The Sound of an Online Revolution

Above: Dennis Falcone (B.F.A. '79) serves as a programming coordinator for Sirius XM Radio, but as a disc jockey for WNYT, he created his own radio show inside the studios of Education Hall.

NYIT alumni on the future of music, creating revenue in a world of free content, and what it will be like to own something that doesn't exist.

By Michael Schiavetta (M.A. ’07)

If video killed the radio star in the 1980s, then the Internet devoured everything the music business had left.

Digital audio files flooding peer-to-peer networks … hard drives replacing record collections … cell phones transforming into portable music players … consumers satiating themselves with free online content. For music companies that had operated for decades as the masters of production and distribution, the online revolution rocked their world.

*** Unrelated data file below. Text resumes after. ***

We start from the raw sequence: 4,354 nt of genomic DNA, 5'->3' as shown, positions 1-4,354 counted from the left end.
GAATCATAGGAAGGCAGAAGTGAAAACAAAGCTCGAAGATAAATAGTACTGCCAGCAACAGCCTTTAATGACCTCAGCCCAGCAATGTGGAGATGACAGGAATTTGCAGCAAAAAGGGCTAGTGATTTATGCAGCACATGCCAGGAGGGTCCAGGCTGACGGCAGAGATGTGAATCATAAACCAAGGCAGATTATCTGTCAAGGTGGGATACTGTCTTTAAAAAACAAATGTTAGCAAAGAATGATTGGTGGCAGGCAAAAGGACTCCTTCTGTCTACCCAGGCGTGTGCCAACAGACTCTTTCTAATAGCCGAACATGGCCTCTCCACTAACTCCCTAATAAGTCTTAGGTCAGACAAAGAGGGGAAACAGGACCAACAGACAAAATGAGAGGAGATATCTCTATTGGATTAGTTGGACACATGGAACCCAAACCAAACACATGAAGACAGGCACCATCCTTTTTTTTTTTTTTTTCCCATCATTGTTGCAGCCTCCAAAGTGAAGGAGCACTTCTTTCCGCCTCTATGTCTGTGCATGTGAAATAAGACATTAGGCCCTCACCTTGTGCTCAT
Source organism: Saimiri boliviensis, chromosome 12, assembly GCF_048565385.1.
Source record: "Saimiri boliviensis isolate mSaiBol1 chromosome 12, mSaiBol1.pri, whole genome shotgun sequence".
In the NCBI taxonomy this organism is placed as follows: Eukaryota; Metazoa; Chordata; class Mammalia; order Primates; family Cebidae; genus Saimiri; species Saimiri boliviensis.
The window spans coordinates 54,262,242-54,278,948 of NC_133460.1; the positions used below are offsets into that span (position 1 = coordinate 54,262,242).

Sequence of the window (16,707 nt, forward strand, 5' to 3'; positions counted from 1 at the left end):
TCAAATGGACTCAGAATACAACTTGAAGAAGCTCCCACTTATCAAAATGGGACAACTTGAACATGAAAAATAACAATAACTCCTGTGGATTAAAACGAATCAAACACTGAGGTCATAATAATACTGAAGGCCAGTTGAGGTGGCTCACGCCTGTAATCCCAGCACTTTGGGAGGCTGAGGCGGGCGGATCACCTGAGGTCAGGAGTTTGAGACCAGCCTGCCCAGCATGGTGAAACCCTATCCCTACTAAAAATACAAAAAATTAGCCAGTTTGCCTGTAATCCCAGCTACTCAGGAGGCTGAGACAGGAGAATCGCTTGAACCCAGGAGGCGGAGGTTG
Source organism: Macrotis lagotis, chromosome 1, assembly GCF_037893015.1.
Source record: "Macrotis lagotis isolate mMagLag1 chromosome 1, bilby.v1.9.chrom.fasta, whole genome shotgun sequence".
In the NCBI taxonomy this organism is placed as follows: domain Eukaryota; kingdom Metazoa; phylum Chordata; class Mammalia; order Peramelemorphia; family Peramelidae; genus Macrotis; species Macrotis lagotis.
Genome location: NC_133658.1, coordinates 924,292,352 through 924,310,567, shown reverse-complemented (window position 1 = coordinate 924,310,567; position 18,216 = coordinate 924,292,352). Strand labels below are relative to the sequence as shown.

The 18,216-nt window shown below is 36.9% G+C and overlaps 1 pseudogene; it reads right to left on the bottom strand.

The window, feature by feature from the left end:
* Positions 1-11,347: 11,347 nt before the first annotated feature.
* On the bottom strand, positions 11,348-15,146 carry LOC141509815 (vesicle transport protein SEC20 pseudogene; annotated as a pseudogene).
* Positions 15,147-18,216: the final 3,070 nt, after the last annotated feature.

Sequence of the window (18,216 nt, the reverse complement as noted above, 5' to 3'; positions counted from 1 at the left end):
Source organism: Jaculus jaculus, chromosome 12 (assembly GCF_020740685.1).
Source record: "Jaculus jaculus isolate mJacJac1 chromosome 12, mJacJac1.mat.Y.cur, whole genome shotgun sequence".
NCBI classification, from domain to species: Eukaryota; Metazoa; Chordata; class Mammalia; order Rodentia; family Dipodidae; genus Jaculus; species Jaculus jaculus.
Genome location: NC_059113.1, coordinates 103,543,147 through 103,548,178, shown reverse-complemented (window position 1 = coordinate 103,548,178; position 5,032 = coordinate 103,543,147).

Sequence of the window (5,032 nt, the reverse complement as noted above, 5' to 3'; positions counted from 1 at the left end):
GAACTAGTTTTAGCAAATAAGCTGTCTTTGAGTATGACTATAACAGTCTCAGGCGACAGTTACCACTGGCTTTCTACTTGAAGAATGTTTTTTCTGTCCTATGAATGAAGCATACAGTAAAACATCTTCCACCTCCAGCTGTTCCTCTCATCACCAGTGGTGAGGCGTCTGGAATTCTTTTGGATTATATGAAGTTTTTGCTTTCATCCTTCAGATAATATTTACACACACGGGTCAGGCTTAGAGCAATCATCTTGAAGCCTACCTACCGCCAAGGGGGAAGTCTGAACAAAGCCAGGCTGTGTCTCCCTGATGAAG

Bob Frank (M.B.A. '04)

“Once music went digital, it became like water; you just turn on the faucet and it runs,” says Bob Frank (M.B.A. ’04), former president of E1 Music (previously Koch Records), the largest independent music company in the United States.

Frank attended NYIT while working for Polygram Records in Manhattan and, along with his colleagues, foresaw the future of the music industry once the Internet became a permanent fixture in households around the world. From LPs to cassettes to CDs, consumers have always flocked to the technology that offers the most convenient access to their favorite music. And what’s easier than simply turning on a computer?

It’s a scenario that places many record companies in an unfavorable position, as the business models that once served them well no longer apply, and consumer preference has become the driving force behind future sales growth. Online music services such as iTunes and Amazon MP3 have helped legitimize and monetize the downloading of music, but the days of hearing your favorite band on the radio, walking down to your local record store, and buying an album have become obsolete.